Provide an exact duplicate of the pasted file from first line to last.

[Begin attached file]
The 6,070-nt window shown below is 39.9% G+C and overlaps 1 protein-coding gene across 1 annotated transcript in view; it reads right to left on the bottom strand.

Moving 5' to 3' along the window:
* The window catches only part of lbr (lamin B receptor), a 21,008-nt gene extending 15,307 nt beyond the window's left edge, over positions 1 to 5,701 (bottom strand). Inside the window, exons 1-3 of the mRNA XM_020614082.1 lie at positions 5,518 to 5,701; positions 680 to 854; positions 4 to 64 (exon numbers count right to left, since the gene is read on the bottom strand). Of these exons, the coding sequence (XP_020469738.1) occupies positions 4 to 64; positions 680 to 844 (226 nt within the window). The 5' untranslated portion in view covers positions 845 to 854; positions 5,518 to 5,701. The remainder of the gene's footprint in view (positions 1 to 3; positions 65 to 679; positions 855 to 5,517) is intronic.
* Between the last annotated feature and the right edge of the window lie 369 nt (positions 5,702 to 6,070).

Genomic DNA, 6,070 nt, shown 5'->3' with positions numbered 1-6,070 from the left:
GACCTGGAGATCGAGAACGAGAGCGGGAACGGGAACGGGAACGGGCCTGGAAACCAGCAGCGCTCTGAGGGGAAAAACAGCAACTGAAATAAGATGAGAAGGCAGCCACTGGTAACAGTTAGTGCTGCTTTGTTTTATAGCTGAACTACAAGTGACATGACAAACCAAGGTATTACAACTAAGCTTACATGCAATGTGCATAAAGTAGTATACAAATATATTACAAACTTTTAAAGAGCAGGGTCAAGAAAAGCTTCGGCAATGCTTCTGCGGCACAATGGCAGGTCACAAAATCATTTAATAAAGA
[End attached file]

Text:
The 6,070-nt window shown below is 39.9% G+C and overlaps 1 protein-coding gene across 1 annotated transcript in view; it reads right to left on the bottom strand.

Moving 5' to 3' along the window:
* The window catches only part of lbr (lamin B receptor), a 21,008-nt gene extending 15,307 nt beyond the window's left edge, over positions 1 to 5,701 (bottom strand). Inside the window, exons 1-3 of the mRNA XM_020614082.1 lie at positions 5,518 to 5,701; positions 680 to 854; positions 4 to 64 (exon numbers count right to left, since the gene is read on the bottom strand). Of these exons, the coding sequence (XP_020469738.1) occupies positions 4 to 64; positions 680 to 844 (226 nt within the window). The 5' untranslated portion in view covers positions 845 to 854; positions 5,518 to 5,701. The remainder of the gene's footprint in view (positions 1 to 3; positions 65 to 679; positions 855 to 5,517) is intronic.
* Between the last annotated feature and the right edge of the window lie 369 nt (positions 5,702 to 6,070).

Genomic DNA, 6,070 nt, shown 5'->3' with positions numbered 1-6,070 from the left:
GACCTGGAGATCGAGAACGAGAGCGGGAACGGGAACGGGAACGGGCCTGGAAACCAGCAGCGCTCTGAGGGGAAAAACAGCAACTGAAATAAGATGAGAAGGCAGCCACTGGTAACAGTTAGTGCTGCTTTGTTTTATAGCTGAACTACAAGTGACATGACAAACCAAGGTATTACAACTAAGCTTACATGCAATGTGCATAAAGTAGTATACAAATATATTACAAACTTTTAAAGAGCAGGGTCAAGAAAAGCTTCGGCAATGCTTCTGCGGCACAATGGCAGGTCACAAAATCATTTAATAAAGA